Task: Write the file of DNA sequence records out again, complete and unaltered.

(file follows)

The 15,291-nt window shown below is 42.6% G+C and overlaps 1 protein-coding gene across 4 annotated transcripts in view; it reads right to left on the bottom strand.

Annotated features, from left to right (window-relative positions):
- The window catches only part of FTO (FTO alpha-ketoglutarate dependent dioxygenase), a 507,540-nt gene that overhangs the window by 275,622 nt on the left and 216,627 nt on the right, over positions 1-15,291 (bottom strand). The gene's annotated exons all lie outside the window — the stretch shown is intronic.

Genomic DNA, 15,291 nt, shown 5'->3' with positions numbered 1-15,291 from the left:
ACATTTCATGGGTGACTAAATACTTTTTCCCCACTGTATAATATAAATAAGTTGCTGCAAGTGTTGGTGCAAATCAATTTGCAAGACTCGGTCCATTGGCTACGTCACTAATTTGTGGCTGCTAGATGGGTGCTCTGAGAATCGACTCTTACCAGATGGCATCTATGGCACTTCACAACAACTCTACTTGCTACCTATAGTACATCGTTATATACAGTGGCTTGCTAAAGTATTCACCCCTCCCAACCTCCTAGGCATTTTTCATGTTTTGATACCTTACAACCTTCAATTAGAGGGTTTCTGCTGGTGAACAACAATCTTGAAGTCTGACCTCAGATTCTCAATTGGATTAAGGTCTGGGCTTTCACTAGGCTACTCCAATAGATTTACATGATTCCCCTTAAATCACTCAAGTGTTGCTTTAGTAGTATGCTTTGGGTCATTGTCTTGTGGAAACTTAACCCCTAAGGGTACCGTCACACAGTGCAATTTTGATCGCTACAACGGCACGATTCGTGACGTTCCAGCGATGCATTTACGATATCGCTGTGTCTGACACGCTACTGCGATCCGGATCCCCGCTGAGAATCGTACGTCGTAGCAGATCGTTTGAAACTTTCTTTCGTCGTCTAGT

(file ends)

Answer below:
The 15,291-nt window shown below is 42.6% G+C and overlaps 1 protein-coding gene across 4 annotated transcripts in view; it reads right to left on the bottom strand.

Annotated features, from left to right (window-relative positions):
- The window catches only part of FTO (FTO alpha-ketoglutarate dependent dioxygenase), a 507,540-nt gene that overhangs the window by 275,622 nt on the left and 216,627 nt on the right, over positions 1-15,291 (bottom strand). The gene's annotated exons all lie outside the window — the stretch shown is intronic.

Genomic DNA, 15,291 nt, shown 5'->3' with positions numbered 1-15,291 from the left:
ACATTTCATGGGTGACTAAATACTTTTTCCCCACTGTATAATATAAATAAGTTGCTGCAAGTGTTGGTGCAAATCAATTTGCAAGACTCGGTCCATTGGCTACGTCACTAATTTGTGGCTGCTAGATGGGTGCTCTGAGAATCGACTCTTACCAGATGGCATCTATGGCACTTCACAACAACTCTACTTGCTACCTATAGTACATCGTTATATACAGTGGCTTGCTAAAGTATTCACCCCTCCCAACCTCCTAGGCATTTTTCATGTTTTGATACCTTACAACCTTCAATTAGAGGGTTTCTGCTGGTGAACAACAATCTTGAAGTCTGACCTCAGATTCTCAATTGGATTAAGGTCTGGGCTTTCACTAGGCTACTCCAATAGATTTACATGATTCCCCTTAAATCACTCAAGTGTTGCTTTAGTAGTATGCTTTGGGTCATTGTCTTGTGGAAACTTAACCCCTAAGGGTACCGTCACACAGTGCAATTTTGATCGCTACAACGGCACGATTCGTGACGTTCCAGCGATGCATTTACGATATCGCTGTGTCTGACACGCTACTGCGATCCGGATCCCCGCTGAGAATCGTACGTCGTAGCAGATCGTTTGAAACTTTCTTTCGTCGTCTAGT